(4) Analyze and present the data: These are related tasks. The best presentations allow the reader to easily and visually reach their own conclusions. There should be two parts to the analysis and presentation. First is the basic data for each indicator. There are many formats to choose from. The best are compound pictures, that is, pictures with more than one data element. The National Casey Foundation Kids Count report provides one of the best, the principle display using bars to show the amount of improvement or decline compared to national averages. This is supported on the same page by the actual value of the indicator and the state’s ranking. One weakness in the Kid’s Count format is that the comparison involves just two points in time, usually ten years apart. This is a difficult baseline to interpret because it tells nothing about what happened in between or about recent trends. An arguably more powerful, but also more complex presentation, would show multi-year baselines with as much history as possible and forecasts of where we are heading if we stay on our current course. See 2.11 How do we create a baseline (trend line) for an indicator? There have been a great number of excellent family and children’s report cards produced in the last 10 years. Click here for a list of websites with click-on links.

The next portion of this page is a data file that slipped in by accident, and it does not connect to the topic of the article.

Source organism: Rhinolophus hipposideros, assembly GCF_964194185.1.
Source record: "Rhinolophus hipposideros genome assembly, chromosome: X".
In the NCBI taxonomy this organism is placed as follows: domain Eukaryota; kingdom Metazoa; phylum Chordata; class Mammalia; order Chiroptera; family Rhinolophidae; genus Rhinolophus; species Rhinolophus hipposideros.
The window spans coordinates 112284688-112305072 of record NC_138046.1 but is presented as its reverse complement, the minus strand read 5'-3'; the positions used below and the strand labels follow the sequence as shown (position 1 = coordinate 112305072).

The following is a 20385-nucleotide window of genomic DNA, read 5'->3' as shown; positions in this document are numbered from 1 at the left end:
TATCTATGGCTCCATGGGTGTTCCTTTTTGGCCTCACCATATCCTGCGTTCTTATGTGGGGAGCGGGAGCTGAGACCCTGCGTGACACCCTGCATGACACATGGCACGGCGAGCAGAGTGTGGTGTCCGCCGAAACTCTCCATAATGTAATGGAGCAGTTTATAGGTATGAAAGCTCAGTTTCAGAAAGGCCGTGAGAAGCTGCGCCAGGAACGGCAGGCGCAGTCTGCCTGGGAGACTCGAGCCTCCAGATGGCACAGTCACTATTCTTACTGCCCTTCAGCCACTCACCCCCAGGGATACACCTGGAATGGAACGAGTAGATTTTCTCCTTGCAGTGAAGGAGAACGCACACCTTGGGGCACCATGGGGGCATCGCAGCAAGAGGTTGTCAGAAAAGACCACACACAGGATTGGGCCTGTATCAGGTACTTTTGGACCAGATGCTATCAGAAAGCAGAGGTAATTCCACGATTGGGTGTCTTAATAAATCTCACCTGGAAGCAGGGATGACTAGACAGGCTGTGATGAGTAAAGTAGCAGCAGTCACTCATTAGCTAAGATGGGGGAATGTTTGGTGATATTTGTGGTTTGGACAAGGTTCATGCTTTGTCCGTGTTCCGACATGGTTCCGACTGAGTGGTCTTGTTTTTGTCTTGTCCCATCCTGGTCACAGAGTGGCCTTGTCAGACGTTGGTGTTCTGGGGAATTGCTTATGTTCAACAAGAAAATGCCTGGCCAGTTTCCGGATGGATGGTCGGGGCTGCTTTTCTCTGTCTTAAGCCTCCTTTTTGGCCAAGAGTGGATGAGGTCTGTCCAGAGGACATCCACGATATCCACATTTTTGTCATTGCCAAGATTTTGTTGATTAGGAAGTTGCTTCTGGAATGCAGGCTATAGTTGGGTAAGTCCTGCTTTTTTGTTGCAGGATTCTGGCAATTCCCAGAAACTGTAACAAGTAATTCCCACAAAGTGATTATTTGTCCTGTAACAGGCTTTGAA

Analyzing the data offers many options. This is the place where it is possible to tell the story behind the baselines, to describe causes and forces at work. Why does the data look the way it does? This is important because, just like in epidemiology, each cause is a pointer to potential action. The analysis should also include comparisons. First off are self comparisons, how much have things gotten better or worse; and secondly, comparisons to others, including national and state averages and trends. Comparisons can also be made to other comparable jurisdictions. And finally to standards if they exist and targets or goals if they have been set.
A word on setting goals: If you set the goal without regard to time (“Our goal is 95% high school graduation.”) then you can set the goal anywhere you like. But if your goal has a time component (“Our goal is 95% high school graduation by next year.”), make sure the goals are ambitious but reasonable in light of the baseline. Unrealistic goals undermine the credibility of the effort.